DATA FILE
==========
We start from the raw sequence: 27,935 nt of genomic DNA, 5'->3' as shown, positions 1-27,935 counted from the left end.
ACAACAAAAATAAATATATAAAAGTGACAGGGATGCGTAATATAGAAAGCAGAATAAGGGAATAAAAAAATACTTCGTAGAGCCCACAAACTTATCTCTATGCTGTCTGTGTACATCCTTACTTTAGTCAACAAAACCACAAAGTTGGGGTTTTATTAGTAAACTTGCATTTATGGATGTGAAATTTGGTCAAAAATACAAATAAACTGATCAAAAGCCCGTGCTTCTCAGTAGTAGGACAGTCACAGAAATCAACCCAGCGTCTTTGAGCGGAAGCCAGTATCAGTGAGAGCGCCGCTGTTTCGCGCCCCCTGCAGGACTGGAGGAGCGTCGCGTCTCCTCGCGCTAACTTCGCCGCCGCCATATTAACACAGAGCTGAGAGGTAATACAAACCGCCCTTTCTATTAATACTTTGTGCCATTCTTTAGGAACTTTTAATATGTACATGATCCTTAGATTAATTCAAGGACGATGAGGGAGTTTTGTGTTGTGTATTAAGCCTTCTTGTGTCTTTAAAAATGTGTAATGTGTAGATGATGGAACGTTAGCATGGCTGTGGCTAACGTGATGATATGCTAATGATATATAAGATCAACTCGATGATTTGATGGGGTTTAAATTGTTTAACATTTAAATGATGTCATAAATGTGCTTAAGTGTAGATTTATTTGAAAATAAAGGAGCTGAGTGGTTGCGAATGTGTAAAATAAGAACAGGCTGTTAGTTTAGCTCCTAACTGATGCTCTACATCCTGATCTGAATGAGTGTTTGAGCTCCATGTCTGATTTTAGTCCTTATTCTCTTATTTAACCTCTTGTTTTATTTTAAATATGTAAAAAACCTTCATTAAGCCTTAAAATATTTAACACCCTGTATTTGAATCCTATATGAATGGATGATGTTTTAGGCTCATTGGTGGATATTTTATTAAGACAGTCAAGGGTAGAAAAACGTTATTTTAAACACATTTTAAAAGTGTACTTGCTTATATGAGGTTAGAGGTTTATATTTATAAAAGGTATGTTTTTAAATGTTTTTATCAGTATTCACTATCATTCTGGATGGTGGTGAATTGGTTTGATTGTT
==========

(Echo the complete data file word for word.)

We start from the raw sequence: 27,935 nt of genomic DNA, 5'->3' as shown, positions 1-27,935 counted from the left end.
ACAACAAAAATAAATATATAAAAGTGACAGGGATGCGTAATATAGAAAGCAGAATAAGGGAATAAAAAAATACTTCGTAGAGCCCACAAACTTATCTCTATGCTGTCTGTGTACATCCTTACTTTAGTCAACAAAACCACAAAGTTGGGGTTTTATTAGTAAACTTGCATTTATGGATGTGAAATTTGGTCAAAAATACAAATAAACTGATCAAAAGCCCGTGCTTCTCAGTAGTAGGACAGTCACAGAAATCAACCCAGCGTCTTTGAGCGGAAGCCAGTATCAGTGAGAGCGCCGCTGTTTCGCGCCCCCTGCAGGACTGGAGGAGCGTCGCGTCTCCTCGCGCTAACTTCGCCGCCGCCATATTAACACAGAGCTGAGAGGTAATACAAACCGCCCTTTCTATTAATACTTTGTGCCATTCTTTAGGAACTTTTAATATGTACATGATCCTTAGATTAATTCAAGGACGATGAGGGAGTTTTGTGTTGTGTATTAAGCCTTCTTGTGTCTTTAAAAATGTGTAATGTGTAGATGATGGAACGTTAGCATGGCTGTGGCTAACGTGATGATATGCTAATGATATATAAGATCAACTCGATGATTTGATGGGGTTTAAATTGTTTAACATTTAAATGATGTCATAAATGTGCTTAAGTGTAGATTTATTTGAAAATAAAGGAGCTGAGTGGTTGCGAATGTGTAAAATAAGAACAGGCTGTTAGTTTAGCTCCTAACTGATGCTCTACATCCTGATCTGAATGAGTGTTTGAGCTCCATGTCTGATTTTAGTCCTTATTCTCTTATTTAACCTCTTGTTTTATTTTAAATATGTAAAAAACCTTCATTAAGCCTTAAAATATTTAACACCCTGTATTTGAATCCTATATGAATGGATGATGTTTTAGGCTCATTGGTGGATATTTTATTAAGACAGTCAAGGGTAGAAAAACGTTATTTTAAACACATTTTAAAAGTGTACTTGCTTATATGAGGTTAGAGGTTTATATTTATAAAAGGTATGTTTTTAAATGTTTTTATCAGTATTCACTATCATTCTGGATGGTGGTGAATTGGTTTGATTGTT